Application Deadline: 01 February 2023
Transcript Deadline: 01 February 2023
Referee Deadline: 01 February 2023

January 2024 Intake

Application Open Date
15 April 2023
Canadian Applicants
Application Deadline: 15 May 2023
Transcript Deadline: 15 May 2023
Referee Deadline: 15 May 2023
International Applicants
Application Deadline: 15 May 2023
Transcript Deadline: 15 May 2023
Referee Deadline: 15 May 2023

3) Prepare Application


All applicants have to submit transcripts from all past post-secondary study. Document submission requirements depend on whether your institution of study is within Canada or outside of Canada.

Letters of Reference

A minimum of three references are required for application to graduate programs at UBC. References should be requested from individuals who are prepared to provide a report on your academic ability and qualifications.

Statement of Interest

Many programs require a statement of interest, sometimes called a "statement of intent", "description of research interests" or something similar.


Students in research-based programs usually require a faculty member to function as their supervisor. Please follow the instructions provided by each program whether applicants should contact faculty members.

Instructions regarding supervisor contact for Doctor of Philosophy in Medical Genetics (PhD)
Applicants should browse faculty profiles and indicate in their application who they are interested in working with. No commitment from a supervisor prior to applying is necessary, but contacting faculty members is encouraged.

SEPTEMBER INTAKE - MSc and PhD Applicants:

  • Supervisor commitment is not required by the application deadline (i.e. when submitting the online application form)
  • Applicants who are deemed admissible will be notified, and then must secure the commitment of a research supervisor to receive an offer of admission to the UBC Medical Genetics Graduate Program.

JANUARY INTAKE – PhD Applicants Only:

  • The Medical Genetics Graduate Program Office will open January applications only by request to PhD applicants who meet grade point average (GPA) and TOEFL/IELTS (if applicable) requirements and who have received a written commitment from a Medical Genetics Research Supervisor at the time of application.

Citizenship Verification

Permanent Residents of Canada must provide a clear photocopy of both sides of the Permanent Resident card.

4) Apply Online

All applicants must complete an online application form and pay the application fee to be considered for admission to UBC.

Research Information

Research Highlights

See Medical Genetics website for up-to-date articles featuring faculty research.

Research Focus

Research in the Department of Medical Genetics covers the study of human genetics with areas of focus in mammalian development, regulation of gene expression, genetic diseases due to single gene or complex inheritance, birth defects, reproduction, cancer, immunology, genomics, bioinformatics, ethics and population health.

Research in the Department of Medical Genetics covers the study of human genetics with areas of focus in mammalian development, regulation of gene expression, genetic diseases due to single gene or complex inheritance, birth defects, reproduction, cancer, immunology, genomics, bioinformatics, ethics and population health.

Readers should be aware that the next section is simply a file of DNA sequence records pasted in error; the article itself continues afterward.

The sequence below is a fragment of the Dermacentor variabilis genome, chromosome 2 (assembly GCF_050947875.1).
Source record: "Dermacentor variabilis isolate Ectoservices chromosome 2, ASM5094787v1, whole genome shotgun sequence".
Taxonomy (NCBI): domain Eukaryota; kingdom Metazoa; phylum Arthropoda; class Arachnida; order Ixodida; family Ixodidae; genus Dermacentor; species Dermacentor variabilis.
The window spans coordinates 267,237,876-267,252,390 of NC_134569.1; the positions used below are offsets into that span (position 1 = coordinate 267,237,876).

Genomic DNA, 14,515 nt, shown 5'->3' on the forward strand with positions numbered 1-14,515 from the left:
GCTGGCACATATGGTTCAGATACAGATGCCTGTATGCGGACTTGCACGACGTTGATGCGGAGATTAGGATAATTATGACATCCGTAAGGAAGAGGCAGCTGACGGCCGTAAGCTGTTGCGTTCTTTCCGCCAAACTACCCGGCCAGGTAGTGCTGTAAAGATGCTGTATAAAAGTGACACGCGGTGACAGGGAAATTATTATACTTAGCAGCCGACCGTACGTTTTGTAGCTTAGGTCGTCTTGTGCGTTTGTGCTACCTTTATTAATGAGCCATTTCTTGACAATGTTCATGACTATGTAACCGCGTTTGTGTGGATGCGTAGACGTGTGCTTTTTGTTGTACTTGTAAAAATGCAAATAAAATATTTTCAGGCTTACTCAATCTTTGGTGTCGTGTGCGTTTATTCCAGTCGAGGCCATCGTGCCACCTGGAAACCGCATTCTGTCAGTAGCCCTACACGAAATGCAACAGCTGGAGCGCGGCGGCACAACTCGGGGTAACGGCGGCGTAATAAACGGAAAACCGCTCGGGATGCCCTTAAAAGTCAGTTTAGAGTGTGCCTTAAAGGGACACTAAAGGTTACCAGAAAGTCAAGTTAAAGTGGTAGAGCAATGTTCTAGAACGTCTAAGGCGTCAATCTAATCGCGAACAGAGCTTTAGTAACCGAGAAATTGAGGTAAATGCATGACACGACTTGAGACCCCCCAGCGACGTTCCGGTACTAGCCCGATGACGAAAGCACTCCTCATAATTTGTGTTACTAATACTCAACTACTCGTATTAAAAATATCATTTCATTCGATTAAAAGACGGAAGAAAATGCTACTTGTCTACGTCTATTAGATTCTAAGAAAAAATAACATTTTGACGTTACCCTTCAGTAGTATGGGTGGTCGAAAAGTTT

Research Areas of Expertise:

  • Cancer Genetics & Genomics
  • Clinical Genetics, Genetic Counselling, Ethics & Policy
  • Developmental Genetics & Birth Defects
  • DNA Repair & Genome Stability
  • Epigenetics, Epigenomics & Gene Regulation
  • Genetic Epidemiology & Population Genetics
  • Genomics & Bioinformatics
  • Immunogenetics
  • Neuroscience & Neurodegenerative Disease Genetics
  • Pharmacogenomics
  • Proteomics Stem Cells & Gene Therapy

For Medical Genetics faculty research profiles, see: Faculty Research Summaries.

Program Components

Medical Genetics Rotation Program: MSc and PhD applicants who have applied for the September-start, and who are highest ranked by the Medical Genetics Admissions Committee, will be offered the opportunity to join the Medical Genetics Rotation Program. The four top-ranked applicants are offered positions will also receive one-year Rotation Program Awards. Rotation Program students rotate through three different laboratories before choosing a final, thesis lab. Rotations are for nine-weeks each, from September to March. The Rotation Program is open to Canadians, Permanent Residents of Canada, and international applicants.

Medical Genetics Graduate Program students are encouraged to volunteer their leadership skills and talents to science-related departmental and community events and projects. There are many volunteer opportunities available through the University, at students’ research facilities, and in the local community. The Departmental student organization, the Medical Genetics Graduate Student Society (MGGSA), plans annual departmental events such as September Welcome and Research Day as well as on-going academic and social events.

Research Facilities

Medical Genetics graduate student training takes place at multiple state-of-the-art facilities, representing a diverse collection of training environments. These include several centres on the UBC Point Grey Campus (e.g. Life Sciences Centre, Brain Research Centre, Michael Smith Laboratories) and off-campus (e.g Michael Smith Genome Sciences Centre, BC Children’s Hospital Research Institute, Centre for Molecular Medicine and Therapeutics,Terry Fox Laboratory at the BC Cancer Agency, etc.). Available research services and facilities include: animal modeling, biobanking, bioanalyzer, bioinformatics, DNA sequencing, flow cytometry, genotyping and gene expression, histology and imaging, transgenic facility, support to perform biostatistics, clinical trials, data management and access to health research and evaluation services.